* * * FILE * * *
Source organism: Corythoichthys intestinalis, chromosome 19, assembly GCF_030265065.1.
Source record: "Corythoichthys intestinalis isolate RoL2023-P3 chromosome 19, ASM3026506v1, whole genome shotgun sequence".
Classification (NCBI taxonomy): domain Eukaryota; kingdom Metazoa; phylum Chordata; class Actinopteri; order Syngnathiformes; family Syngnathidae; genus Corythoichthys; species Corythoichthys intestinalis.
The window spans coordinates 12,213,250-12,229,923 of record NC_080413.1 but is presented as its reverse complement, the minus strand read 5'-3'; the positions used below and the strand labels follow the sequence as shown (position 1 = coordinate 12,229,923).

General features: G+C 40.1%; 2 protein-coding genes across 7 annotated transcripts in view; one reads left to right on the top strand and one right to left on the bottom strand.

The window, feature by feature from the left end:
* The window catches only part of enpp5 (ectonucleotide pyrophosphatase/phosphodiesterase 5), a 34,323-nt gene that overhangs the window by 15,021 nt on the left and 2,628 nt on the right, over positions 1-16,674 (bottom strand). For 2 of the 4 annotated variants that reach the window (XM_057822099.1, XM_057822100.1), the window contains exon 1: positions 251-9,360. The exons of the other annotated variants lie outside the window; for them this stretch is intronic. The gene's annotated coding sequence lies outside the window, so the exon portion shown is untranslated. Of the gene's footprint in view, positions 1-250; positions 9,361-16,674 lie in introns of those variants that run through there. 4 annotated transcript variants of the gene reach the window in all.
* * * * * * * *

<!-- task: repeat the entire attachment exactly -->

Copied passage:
Source organism: Corythoichthys intestinalis, chromosome 19, assembly GCF_030265065.1.
Source record: "Corythoichthys intestinalis isolate RoL2023-P3 chromosome 19, ASM3026506v1, whole genome shotgun sequence".
Classification (NCBI taxonomy): domain Eukaryota; kingdom Metazoa; phylum Chordata; class Actinopteri; order Syngnathiformes; family Syngnathidae; genus Corythoichthys; species Corythoichthys intestinalis.
The window spans coordinates 12,213,250-12,229,923 of record NC_080413.1 but is presented as its reverse complement, the minus strand read 5'-3'; the positions used below and the strand labels follow the sequence as shown (position 1 = coordinate 12,229,923).

General features: G+C 40.1%; 2 protein-coding genes across 7 annotated transcripts in view; one reads left to right on the top strand and one right to left on the bottom strand.

The window, feature by feature from the left end:
* The window catches only part of enpp5 (ectonucleotide pyrophosphatase/phosphodiesterase 5), a 34,323-nt gene that overhangs the window by 15,021 nt on the left and 2,628 nt on the right, over positions 1-16,674 (bottom strand). For 2 of the 4 annotated variants that reach the window (XM_057822099.1, XM_057822100.1), the window contains exon 1: positions 251-9,360. The exons of the other annotated variants lie outside the window; for them this stretch is intronic. The gene's annotated coding sequence lies outside the window, so the exon portion shown is untranslated. Of the gene's footprint in view, positions 1-250; positions 9,361-16,674 lie in introns of those variants that run through there. 4 annotated transcript variants of the gene reach the window in all.